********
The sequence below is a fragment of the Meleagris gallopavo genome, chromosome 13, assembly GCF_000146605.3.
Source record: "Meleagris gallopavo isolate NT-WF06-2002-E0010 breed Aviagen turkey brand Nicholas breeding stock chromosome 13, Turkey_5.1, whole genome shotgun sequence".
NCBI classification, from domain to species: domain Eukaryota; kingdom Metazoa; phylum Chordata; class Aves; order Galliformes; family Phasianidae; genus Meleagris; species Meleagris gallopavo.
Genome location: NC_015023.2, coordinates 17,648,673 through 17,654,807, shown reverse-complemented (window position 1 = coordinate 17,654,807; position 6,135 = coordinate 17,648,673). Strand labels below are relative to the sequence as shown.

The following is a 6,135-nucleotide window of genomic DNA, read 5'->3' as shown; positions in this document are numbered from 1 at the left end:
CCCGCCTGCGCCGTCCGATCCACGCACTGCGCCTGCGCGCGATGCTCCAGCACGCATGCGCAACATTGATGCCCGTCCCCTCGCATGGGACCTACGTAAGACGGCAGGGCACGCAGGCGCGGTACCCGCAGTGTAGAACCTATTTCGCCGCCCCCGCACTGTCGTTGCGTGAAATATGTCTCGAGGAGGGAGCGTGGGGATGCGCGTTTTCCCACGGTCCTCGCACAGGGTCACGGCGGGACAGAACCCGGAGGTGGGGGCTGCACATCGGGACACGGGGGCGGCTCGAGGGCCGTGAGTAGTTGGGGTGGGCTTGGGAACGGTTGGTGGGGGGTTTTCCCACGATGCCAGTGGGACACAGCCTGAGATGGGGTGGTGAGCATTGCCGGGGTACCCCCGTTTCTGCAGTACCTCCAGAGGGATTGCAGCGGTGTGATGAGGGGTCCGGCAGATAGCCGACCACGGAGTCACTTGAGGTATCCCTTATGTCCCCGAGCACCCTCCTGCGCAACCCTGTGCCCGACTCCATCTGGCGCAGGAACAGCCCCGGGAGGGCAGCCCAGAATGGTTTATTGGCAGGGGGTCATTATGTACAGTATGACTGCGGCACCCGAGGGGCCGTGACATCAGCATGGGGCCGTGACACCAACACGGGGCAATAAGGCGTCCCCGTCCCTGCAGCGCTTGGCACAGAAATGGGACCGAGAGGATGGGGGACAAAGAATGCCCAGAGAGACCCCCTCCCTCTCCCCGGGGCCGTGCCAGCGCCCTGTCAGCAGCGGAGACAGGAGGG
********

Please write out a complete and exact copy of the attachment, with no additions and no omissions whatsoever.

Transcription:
The sequence below is a fragment of the Meleagris gallopavo genome, chromosome 13, assembly GCF_000146605.3.
Source record: "Meleagris gallopavo isolate NT-WF06-2002-E0010 breed Aviagen turkey brand Nicholas breeding stock chromosome 13, Turkey_5.1, whole genome shotgun sequence".
NCBI classification, from domain to species: domain Eukaryota; kingdom Metazoa; phylum Chordata; class Aves; order Galliformes; family Phasianidae; genus Meleagris; species Meleagris gallopavo.
Genome location: NC_015023.2, coordinates 17,648,673 through 17,654,807, shown reverse-complemented (window position 1 = coordinate 17,654,807; position 6,135 = coordinate 17,648,673). Strand labels below are relative to the sequence as shown.

The following is a 6,135-nucleotide window of genomic DNA, read 5'->3' as shown; positions in this document are numbered from 1 at the left end:
CCCGCCTGCGCCGTCCGATCCACGCACTGCGCCTGCGCGCGATGCTCCAGCACGCATGCGCAACATTGATGCCCGTCCCCTCGCATGGGACCTACGTAAGACGGCAGGGCACGCAGGCGCGGTACCCGCAGTGTAGAACCTATTTCGCCGCCCCCGCACTGTCGTTGCGTGAAATATGTCTCGAGGAGGGAGCGTGGGGATGCGCGTTTTCCCACGGTCCTCGCACAGGGTCACGGCGGGACAGAACCCGGAGGTGGGGGCTGCACATCGGGACACGGGGGCGGCTCGAGGGCCGTGAGTAGTTGGGGTGGGCTTGGGAACGGTTGGTGGGGGGTTTTCCCACGATGCCAGTGGGACACAGCCTGAGATGGGGTGGTGAGCATTGCCGGGGTACCCCCGTTTCTGCAGTACCTCCAGAGGGATTGCAGCGGTGTGATGAGGGGTCCGGCAGATAGCCGACCACGGAGTCACTTGAGGTATCCCTTATGTCCCCGAGCACCCTCCTGCGCAACCCTGTGCCCGACTCCATCTGGCGCAGGAACAGCCCCGGGAGGGCAGCCCAGAATGGTTTATTGGCAGGGGGTCATTATGTACAGTATGACTGCGGCACCCGAGGGGCCGTGACATCAGCATGGGGCCGTGACACCAACACGGGGCAATAAGGCGTCCCCGTCCCTGCAGCGCTTGGCACAGAAATGGGACCGAGAGGATGGGGGACAAAGAATGCCCAGAGAGACCCCCTCCCTCTCCCCGGGGCCGTGCCAGCGCCCTGTCAGCAGCGGAGACAGGAGGG